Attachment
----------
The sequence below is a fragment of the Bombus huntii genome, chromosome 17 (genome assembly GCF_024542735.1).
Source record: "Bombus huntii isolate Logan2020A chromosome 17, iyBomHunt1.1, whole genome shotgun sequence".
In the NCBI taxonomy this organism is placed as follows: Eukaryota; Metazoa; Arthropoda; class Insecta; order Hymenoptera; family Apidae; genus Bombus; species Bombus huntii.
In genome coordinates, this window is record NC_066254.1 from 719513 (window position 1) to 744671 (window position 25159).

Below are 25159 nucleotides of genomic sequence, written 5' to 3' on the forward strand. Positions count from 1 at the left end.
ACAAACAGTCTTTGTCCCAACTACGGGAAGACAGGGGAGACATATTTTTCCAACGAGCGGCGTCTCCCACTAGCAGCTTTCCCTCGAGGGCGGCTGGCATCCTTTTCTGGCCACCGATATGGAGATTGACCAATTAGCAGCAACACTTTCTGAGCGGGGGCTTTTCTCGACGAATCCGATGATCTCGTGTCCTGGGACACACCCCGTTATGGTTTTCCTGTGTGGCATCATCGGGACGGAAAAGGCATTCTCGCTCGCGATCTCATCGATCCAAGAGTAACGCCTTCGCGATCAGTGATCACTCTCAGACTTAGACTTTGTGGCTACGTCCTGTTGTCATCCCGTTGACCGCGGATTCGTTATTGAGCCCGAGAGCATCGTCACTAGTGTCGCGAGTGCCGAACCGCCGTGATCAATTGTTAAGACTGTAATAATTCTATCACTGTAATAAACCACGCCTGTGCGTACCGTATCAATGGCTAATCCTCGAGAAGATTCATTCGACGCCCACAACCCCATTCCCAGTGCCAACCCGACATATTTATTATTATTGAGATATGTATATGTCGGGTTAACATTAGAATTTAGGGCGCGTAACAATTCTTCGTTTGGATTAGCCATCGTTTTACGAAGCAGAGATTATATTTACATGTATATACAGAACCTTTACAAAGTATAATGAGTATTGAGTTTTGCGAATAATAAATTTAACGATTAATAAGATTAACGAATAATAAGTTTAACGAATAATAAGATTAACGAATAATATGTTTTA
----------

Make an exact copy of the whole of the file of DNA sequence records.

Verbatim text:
The sequence below is a fragment of the Bombus huntii genome, chromosome 17 (genome assembly GCF_024542735.1).
Source record: "Bombus huntii isolate Logan2020A chromosome 17, iyBomHunt1.1, whole genome shotgun sequence".
In the NCBI taxonomy this organism is placed as follows: Eukaryota; Metazoa; Arthropoda; class Insecta; order Hymenoptera; family Apidae; genus Bombus; species Bombus huntii.
In genome coordinates, this window is record NC_066254.1 from 719513 (window position 1) to 744671 (window position 25159).

Below are 25159 nucleotides of genomic sequence, written 5' to 3' on the forward strand. Positions count from 1 at the left end.
ACAAACAGTCTTTGTCCCAACTACGGGAAGACAGGGGAGACATATTTTTCCAACGAGCGGCGTCTCCCACTAGCAGCTTTCCCTCGAGGGCGGCTGGCATCCTTTTCTGGCCACCGATATGGAGATTGACCAATTAGCAGCAACACTTTCTGAGCGGGGGCTTTTCTCGACGAATCCGATGATCTCGTGTCCTGGGACACACCCCGTTATGGTTTTCCTGTGTGGCATCATCGGGACGGAAAAGGCATTCTCGCTCGCGATCTCATCGATCCAAGAGTAACGCCTTCGCGATCAGTGATCACTCTCAGACTTAGACTTTGTGGCTACGTCCTGTTGTCATCCCGTTGACCGCGGATTCGTTATTGAGCCCGAGAGCATCGTCACTAGTGTCGCGAGTGCCGAACCGCCGTGATCAATTGTTAAGACTGTAATAATTCTATCACTGTAATAAACCACGCCTGTGCGTACCGTATCAATGGCTAATCCTCGAGAAGATTCATTCGACGCCCACAACCCCATTCCCAGTGCCAACCCGACATATTTATTATTATTGAGATATGTATATGTCGGGTTAACATTAGAATTTAGGGCGCGTAACAATTCTTCGTTTGGATTAGCCATCGTTTTACGAAGCAGAGATTATATTTACATGTATATACAGAACCTTTACAAAGTATAATGAGTATTGAGTTTTGCGAATAATAAATTTAACGATTAATAAGATTAACGAATAATAAGTTTAACGAATAATAAGATTAACGAATAATATGTTTTA